Groups talk church's demolition, salvation

Rainbow Disposal wants to tear down the historical building, along with a few others on the property. Historical society panel suggests moving it instead.

May 18, 2011|By Michael Miller,
(Courtesy Chris…)

The old church building looks forlorn at Warner Avenue and Nichols Street, its windows boarded up and the sign that juts over the sidewalk mostly smashed.

From a distance, the structure doesn't give many indications of the role it once played in Orange County. Another sign, apparently hand-painted, advertises Bible study and services in English and Spanish. The building's most prominent feature is a mural featuring a silhouette of Christ with a rainbow cutting through it and the slogan, "Jesus Lives."

Near the front door, though, a small cornerstone bears the words "Japanese Presbyterian Church A.D. 1934." And that's the history that some in Orange County hope to save.

The former Wintersburg Japanese Presbyterian Church, which resides on a 3.7-acre property along with a historic house, mission and minister's quarters, has belonged to Rainbow Disposal since 2004. The Huntington Beach trash collection company seeks to demolish all the structures.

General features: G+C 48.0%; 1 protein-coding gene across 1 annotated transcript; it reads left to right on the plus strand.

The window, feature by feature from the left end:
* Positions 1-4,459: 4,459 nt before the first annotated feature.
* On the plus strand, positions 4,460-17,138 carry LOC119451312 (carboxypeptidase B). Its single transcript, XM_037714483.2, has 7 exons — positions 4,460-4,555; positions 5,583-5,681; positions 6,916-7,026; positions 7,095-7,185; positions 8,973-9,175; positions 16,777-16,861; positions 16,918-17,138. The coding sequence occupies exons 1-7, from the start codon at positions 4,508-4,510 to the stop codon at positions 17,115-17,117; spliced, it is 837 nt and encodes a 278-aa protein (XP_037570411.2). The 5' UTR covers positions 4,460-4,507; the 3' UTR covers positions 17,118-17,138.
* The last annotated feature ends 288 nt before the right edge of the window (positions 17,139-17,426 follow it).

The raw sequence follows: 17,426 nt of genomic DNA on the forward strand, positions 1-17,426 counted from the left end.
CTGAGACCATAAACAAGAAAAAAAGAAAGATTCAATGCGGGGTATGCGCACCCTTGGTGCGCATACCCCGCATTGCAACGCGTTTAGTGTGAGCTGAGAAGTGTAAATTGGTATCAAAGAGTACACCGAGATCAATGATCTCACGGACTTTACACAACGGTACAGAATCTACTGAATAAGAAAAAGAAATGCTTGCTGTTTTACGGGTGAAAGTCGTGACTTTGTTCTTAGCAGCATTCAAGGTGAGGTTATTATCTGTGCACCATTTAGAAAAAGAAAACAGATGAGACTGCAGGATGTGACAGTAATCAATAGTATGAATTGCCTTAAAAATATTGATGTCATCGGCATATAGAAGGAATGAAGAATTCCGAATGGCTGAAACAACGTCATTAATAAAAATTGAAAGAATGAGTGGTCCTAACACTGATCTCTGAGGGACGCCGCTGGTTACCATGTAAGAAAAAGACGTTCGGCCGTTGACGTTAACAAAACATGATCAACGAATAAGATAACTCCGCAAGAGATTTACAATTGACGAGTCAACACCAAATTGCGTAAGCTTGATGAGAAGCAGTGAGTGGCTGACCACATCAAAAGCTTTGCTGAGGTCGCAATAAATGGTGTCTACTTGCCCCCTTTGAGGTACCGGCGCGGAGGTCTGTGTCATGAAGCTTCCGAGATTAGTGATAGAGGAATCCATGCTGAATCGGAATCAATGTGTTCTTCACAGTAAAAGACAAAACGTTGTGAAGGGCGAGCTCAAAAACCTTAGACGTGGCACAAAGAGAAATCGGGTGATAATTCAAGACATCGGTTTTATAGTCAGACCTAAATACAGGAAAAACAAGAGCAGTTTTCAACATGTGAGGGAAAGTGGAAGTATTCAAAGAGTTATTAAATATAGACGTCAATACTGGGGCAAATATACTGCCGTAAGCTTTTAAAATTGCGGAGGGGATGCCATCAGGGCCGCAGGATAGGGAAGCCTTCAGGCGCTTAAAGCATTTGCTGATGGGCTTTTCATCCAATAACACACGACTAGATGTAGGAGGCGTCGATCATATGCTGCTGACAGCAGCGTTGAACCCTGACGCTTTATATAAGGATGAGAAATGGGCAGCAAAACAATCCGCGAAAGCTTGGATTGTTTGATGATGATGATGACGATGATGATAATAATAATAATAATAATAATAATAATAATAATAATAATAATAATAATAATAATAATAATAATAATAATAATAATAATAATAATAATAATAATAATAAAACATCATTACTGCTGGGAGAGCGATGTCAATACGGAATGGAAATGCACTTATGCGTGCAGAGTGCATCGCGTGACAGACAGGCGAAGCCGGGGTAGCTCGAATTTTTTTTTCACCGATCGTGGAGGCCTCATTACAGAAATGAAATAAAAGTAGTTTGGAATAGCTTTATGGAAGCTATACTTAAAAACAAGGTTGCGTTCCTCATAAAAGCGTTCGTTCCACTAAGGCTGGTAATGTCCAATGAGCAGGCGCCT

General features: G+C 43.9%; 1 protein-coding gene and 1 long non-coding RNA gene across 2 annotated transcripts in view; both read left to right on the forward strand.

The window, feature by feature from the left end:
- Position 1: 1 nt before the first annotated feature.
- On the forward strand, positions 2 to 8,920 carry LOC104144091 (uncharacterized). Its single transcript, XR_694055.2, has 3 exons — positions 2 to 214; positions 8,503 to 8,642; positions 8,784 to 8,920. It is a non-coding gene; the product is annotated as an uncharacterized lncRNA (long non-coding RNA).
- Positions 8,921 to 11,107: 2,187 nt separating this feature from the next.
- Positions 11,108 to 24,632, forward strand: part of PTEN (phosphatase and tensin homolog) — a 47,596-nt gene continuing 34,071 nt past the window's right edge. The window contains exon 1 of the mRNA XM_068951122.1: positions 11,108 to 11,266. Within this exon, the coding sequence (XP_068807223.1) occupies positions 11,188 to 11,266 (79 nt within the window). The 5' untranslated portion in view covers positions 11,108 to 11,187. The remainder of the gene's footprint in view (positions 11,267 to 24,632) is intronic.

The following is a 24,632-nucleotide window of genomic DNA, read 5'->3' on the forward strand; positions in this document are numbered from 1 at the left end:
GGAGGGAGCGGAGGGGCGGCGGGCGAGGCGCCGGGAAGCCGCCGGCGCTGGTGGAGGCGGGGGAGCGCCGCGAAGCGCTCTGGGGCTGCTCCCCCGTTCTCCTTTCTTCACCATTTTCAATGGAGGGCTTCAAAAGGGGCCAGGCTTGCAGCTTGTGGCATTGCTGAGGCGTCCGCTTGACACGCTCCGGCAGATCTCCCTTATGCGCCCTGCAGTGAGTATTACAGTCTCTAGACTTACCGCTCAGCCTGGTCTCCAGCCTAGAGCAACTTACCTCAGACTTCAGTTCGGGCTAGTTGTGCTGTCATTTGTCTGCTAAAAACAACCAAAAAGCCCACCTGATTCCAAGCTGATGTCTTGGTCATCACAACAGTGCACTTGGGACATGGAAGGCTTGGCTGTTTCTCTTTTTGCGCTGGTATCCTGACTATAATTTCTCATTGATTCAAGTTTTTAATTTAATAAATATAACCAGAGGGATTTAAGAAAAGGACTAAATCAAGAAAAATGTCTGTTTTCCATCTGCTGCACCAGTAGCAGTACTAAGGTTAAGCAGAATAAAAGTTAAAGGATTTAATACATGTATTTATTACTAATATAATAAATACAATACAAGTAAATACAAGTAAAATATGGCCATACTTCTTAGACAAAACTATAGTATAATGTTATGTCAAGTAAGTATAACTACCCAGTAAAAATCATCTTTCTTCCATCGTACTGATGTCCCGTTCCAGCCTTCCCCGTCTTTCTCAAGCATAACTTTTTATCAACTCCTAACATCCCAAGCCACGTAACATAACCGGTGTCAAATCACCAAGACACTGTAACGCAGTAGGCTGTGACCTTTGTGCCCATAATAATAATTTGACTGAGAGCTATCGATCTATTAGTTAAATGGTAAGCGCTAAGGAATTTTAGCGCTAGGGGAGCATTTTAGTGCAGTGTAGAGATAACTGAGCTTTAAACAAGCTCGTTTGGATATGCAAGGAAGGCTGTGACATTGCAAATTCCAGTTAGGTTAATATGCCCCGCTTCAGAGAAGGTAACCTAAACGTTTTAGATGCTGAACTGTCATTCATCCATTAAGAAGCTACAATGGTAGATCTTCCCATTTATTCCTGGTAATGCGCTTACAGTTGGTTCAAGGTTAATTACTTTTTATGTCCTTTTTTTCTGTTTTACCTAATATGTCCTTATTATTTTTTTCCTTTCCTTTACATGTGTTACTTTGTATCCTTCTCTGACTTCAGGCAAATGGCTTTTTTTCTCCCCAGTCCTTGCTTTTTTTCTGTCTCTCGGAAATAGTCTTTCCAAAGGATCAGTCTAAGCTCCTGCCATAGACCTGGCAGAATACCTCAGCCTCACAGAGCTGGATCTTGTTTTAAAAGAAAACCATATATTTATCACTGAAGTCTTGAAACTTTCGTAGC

According to the Orange County Historical Society, the buildings, some more than a century old, represent the most important Asian American extant site in the county.


The demolition may not happen anytime soon, as Rainbow is working its way through city bureaucracy in hopes of getting approval to rezone the property. In the meantime, the society is urging residents to help preserve as much of the site as possible — even if that means lifting the buildings from their foundations and relocating them elsewhere.


Up for preservation

Rainbow, whose main facility is across the street from the former church, bought the property from the Furuta family, its longtime owners, as a "defensive mechanism" to keep residential development out, Chairman Ron Shenkman said.

The company is seeking to have the property rezoned from residential to commercial/industrial use. Shenkman and Chief Operating Officer Jerry Moffatt said they are not sure yet how they want to develop the parcel, but believe it is not appropriate for residential homes, due to the industrial activity nearby.

The demolition, if it happens, could be a ways in the future. Rainbow has applied for an environmental impact report, which analyzes the effects construction would have on the surrounding area, and the report may take until early next year to complete, according to Associate Planner Ricky Ramos.

In the meantime, Shenkman and Moffatt said, they will support any efforts to remove the buildings for preservation.

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